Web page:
As a stationery brand, we are always curious how and what people use our stationery goods for. With this new blog series, focusing on the hands at "work" and beyond, we ask five questions about the usage and meaning of the stationery tools to our friends in Los Angeles.

For our inaugural post, we visited a LA based painter, Ryan Fenchel's studio
in Glassell Park, Los Angeles.

Ryan Fenchel's Studio Front Door
Ryan is using the coloring pencil for his new work.
Above, Ryan is using the Mitsubishi Dermatograph Soft Colored Pencil  to start out his painting. 
Ryan is painting after drawing with the color pencils.
Ryan is painting.

Q1. What do you do with these color pencils?

I mostly use them to draw in my sketchbook, but since they are oil based, I've been able to incorporate them into some oil paintings as well. This has been a rich addition to the brush and oil stick mark-making I've been employing.

Ryan is peeling off the paper encasing of the color pencil.

Q2. In our technology driven world, what does it mean to make things by your hand to you?
Besides grounding me in a long history, 'by hand' is how my art-brain thinks. I do use a computer as a tool quite often, but at the heart of my process, I need to think with my hands. For me, that means giving them a drawing tool and having a read/react relationship to the image I'm building. I learn more through this process, even if it's a slower one, than when I plot out an image prior to working and merely 'execute'.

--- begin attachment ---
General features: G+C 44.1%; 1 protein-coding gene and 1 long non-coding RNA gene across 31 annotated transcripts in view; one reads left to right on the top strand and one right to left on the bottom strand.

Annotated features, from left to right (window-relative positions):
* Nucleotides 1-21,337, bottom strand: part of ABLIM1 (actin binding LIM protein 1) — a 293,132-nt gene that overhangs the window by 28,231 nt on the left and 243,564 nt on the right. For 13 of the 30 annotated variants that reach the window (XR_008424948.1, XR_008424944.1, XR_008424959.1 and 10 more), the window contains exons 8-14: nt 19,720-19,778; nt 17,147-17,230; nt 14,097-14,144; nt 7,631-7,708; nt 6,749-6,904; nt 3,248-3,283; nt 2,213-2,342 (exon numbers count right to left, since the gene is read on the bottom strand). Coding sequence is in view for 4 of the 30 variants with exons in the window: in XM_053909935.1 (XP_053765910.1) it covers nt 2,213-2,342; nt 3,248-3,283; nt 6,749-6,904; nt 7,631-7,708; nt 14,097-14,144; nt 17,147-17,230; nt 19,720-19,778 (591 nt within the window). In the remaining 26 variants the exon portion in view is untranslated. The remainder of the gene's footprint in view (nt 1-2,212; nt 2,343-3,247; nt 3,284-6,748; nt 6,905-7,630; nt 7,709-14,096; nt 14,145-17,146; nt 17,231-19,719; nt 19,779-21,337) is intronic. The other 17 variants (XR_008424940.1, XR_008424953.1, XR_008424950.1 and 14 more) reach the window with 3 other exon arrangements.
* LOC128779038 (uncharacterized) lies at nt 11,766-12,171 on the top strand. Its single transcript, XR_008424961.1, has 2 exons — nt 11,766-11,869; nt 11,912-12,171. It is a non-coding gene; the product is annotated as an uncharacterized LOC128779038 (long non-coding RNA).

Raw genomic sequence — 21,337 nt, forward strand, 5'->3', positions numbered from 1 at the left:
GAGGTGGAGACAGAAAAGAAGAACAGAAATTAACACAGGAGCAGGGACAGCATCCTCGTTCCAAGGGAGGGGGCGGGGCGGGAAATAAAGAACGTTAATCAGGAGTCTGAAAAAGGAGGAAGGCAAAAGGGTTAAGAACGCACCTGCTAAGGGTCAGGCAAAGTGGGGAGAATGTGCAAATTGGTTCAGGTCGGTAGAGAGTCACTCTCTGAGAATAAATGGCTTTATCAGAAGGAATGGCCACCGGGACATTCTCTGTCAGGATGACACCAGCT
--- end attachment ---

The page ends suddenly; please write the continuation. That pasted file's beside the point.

Ryan's tools

Q3. Pencils or Mechanical Pencils?

Definitely both.

Ryan's pen case and stationery goods
Q4. What’s in your pen case?

Drawing tools and a glue stick; colored pencils, ebony pencils, mechanical pencils, brush markers, and erasers.

Ryan showing us his pen case.
Ryan is showing us what's inside of his pen case, also from Hightide. 

Q5. What is your most favorite stationery?

For over 20 years now I've been using 14x11 inch sketchbooks. I use my sketchbooks as an important thinking space and this size allows my thoughts to sprawl.

Ryan Fenchel lives and works in Los Angeles.
You can find his work at the Landing, Haw Contemporary,
and Tew Gallery.

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